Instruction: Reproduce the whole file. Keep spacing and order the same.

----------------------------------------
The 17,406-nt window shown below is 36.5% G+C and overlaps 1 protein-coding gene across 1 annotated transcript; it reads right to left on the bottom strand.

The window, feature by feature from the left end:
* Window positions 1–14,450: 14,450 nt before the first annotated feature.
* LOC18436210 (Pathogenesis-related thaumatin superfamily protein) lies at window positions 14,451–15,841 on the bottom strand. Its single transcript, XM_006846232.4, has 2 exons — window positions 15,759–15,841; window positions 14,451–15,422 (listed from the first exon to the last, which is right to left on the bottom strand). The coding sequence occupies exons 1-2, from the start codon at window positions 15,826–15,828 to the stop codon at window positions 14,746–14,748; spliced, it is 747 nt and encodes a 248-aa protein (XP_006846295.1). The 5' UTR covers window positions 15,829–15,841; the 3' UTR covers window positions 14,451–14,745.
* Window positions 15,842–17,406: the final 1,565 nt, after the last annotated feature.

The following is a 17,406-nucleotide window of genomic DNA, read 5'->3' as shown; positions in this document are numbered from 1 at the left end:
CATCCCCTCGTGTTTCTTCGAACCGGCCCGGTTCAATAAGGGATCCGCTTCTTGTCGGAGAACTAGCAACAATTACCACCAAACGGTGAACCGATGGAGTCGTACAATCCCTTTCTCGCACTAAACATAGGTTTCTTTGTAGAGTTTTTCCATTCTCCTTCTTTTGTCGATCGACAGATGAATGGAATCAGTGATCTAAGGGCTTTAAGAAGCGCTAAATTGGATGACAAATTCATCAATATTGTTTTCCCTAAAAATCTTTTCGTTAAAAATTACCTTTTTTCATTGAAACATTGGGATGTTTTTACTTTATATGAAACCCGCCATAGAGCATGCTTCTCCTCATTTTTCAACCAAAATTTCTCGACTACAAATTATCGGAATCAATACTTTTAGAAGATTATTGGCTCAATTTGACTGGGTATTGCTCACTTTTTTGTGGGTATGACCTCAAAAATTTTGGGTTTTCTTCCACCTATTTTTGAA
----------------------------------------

The 17,406-nt window shown below is 36.5% G+C and overlaps 1 protein-coding gene across 1 annotated transcript; it reads right to left on the bottom strand.

The window, feature by feature from the left end:
* Window positions 1–14,450: 14,450 nt before the first annotated feature.
* LOC18436210 (Pathogenesis-related thaumatin superfamily protein) lies at window positions 14,451–15,841 on the bottom strand. Its single transcript, XM_006846232.4, has 2 exons — window positions 15,759–15,841; window positions 14,451–15,422 (listed from the first exon to the last, which is right to left on the bottom strand). The coding sequence occupies exons 1-2, from the start codon at window positions 15,826–15,828 to the stop codon at window positions 14,746–14,748; spliced, it is 747 nt and encodes a 248-aa protein (XP_006846295.1). The 5' UTR covers window positions 15,829–15,841; the 3' UTR covers window positions 14,451–14,745.
* Window positions 15,842–17,406: the final 1,565 nt, after the last annotated feature.

The following is a 17,406-nucleotide window of genomic DNA, read 5'->3' as shown; positions in this document are numbered from 1 at the left end:
CATCCCCTCGTGTTTCTTCGAACCGGCCCGGTTCAATAAGGGATCCGCTTCTTGTCGGAGAACTAGCAACAATTACCACCAAACGGTGAACCGATGGAGTCGTACAATCCCTTTCTCGCACTAAACATAGGTTTCTTTGTAGAGTTTTTCCATTCTCCTTCTTTTGTCGATCGACAGATGAATGGAATCAGTGATCTAAGGGCTTTAAGAAGCGCTAAATTGGATGACAAATTCATCAATATTGTTTTCCCTAAAAATCTTTTCGTTAAAAATTACCTTTTTTCATTGAAACATTGGGATGTTTTTACTTTATATGAAACCCGCCATAGAGCATGCTTCTCCTCATTTTTCAACCAAAATTTCTCGACTACAAATTATCGGAATCAATACTTTTAGAAGATTATTGGCTCAATTTGACTGGGTATTGCTCACTTTTTTGTGGGTATGACCTCAAAAATTTTGGGTTTTCTTCCACCTATTTTTGAA